Spotlight : August 1998

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Through the fall of 1997, weeks of filming the 1/6-scale Godzilla ensued inside the cavernous stage. "Volker and I directed those shots for Roland who was very busy with live action and post-production work," Tatopoulos stated. "Jake, Gino, and Gabe puppeteered the face while Guy, Dave Kindlon, and Marilee

"The Godzilla that is on the screen now is exactly the one that I was thinking of when I created the original concept."

Canaga operated the body." Getting the creature to act required a series of on-set rehearsals by Tatopoulos' key team. "The challenge was to set up a system that allowed us to replay and edit the motion of the creature," he recalled. "First, we would execute an action extremely slowly and record that movement in the computer; then we would replay that motion in whatever speed we wanted. It was a great tool for us to create a bank of motion data that we could regularly call on." Hydraulic controls and computer recording devices were protected from the constantly rain-soaked set in an adjacent covered booth.

Originally, the 1/6-scale creation was only going to feature Godzilla's head, but Tatopoulos convinced Emmerich to build the entire torso and hands. "It was capable of doing anything you could imagine a creature like that could do, including all directional movements, breathing, facial expressions -- everything except moving fingers," Tatopoulos said. Due to time and budgetary constraints, he had to sacrifice the creature's finger articulation, though they were positionable. The 1/6-scale Godzilla was ultimately used for closeups of the character's eyes, open mouth, and shots of it chomping on a miniature truck; however, the final shots in the film failed to approach its potential. "The creature could so completely come alive, but Roland and Centropolis created a CGI choreography that had a different type of motion," Tatopoulos noted. "Also, the character of Godzilla is so big, it had to be shot at a very fast frame rate, so we were limited in the ultimate speed that the hydraulic creature could achieve on film."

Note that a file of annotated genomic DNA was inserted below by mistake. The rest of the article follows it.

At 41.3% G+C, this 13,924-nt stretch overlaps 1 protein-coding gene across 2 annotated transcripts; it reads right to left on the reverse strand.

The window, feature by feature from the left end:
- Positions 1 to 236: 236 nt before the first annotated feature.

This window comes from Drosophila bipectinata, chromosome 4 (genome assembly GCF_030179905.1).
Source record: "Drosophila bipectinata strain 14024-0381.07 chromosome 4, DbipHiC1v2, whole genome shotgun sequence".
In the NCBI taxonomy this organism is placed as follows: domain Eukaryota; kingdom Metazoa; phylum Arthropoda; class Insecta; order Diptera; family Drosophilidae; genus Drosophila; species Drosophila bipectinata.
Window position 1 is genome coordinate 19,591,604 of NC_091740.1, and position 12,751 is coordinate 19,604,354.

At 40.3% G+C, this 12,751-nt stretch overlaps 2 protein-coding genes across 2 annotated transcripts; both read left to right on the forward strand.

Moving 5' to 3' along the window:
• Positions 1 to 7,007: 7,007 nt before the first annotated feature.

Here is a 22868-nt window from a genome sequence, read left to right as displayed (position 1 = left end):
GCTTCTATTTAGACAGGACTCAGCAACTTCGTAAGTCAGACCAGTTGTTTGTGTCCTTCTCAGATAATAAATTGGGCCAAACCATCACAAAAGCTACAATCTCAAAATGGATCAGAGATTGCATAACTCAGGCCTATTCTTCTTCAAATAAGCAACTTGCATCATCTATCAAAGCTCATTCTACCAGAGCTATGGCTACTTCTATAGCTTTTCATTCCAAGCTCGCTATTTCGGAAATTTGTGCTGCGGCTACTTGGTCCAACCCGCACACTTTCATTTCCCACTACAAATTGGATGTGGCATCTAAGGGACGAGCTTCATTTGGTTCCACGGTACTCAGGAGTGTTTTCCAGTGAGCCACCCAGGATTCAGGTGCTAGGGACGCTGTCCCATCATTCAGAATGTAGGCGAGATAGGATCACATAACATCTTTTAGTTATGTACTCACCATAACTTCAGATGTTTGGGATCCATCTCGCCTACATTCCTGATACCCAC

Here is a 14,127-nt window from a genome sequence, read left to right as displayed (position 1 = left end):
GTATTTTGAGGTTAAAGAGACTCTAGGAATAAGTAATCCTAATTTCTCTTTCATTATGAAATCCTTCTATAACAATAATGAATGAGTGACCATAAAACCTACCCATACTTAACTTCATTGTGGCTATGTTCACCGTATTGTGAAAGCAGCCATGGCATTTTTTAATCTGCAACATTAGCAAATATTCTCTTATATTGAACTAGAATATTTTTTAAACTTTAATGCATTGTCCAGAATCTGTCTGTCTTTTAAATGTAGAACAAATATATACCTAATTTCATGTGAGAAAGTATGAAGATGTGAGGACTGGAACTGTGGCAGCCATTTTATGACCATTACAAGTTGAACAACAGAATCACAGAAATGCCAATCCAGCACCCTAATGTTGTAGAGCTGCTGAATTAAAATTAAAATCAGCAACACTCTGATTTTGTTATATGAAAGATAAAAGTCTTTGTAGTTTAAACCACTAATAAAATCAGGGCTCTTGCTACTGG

Looking back on his 18 months of work on GODZILLA, Tatopoulos felt that it was a rewarding experience, and not just for what he achieved on the movie. "When I put the shop together, with key production coordinator Oana Bogdan, it was the

most exciting time on this project for me," Tatopoulos reflected. "Nine years ago I was in Greece reading movie magazines about people like Craig Reardon, and this year he worked every day in my shop on GODZILLA. I hope I can work with him and all of the others who worked on GODZILLA again in the future; I was very proud of all of them."

After the film premiered in May, 1998, Tatopoulos was realistic when reflecting on his accomplishments in GODZILLA. "I knew that I was not going to be able to please everyone in the world with my Godzilla design, but I hoped that even the hardcore fans wouldn't be too disappointed," he stated. "Back in the beginning when Toho Studios - the fathers of GODZILLA - approved of my designs, that was the biggest moment for me. The Godzilla that is on the screen now is exactly the one that I was thinking of when I created the original concept."

All GODZILLA images courtesy of Patrick Tatopoulos. Special Thanks to Szu Wang for getting the author on the set! Extra special thanks to Cassandra Heredia at Tatopoulos Design.

Author Scott Essman recently completed a video documentary about legendary makeup effects artist Dick Smith. He has also created a similar video about "Planet of the Apes" master, John Chambers. Please write to him at

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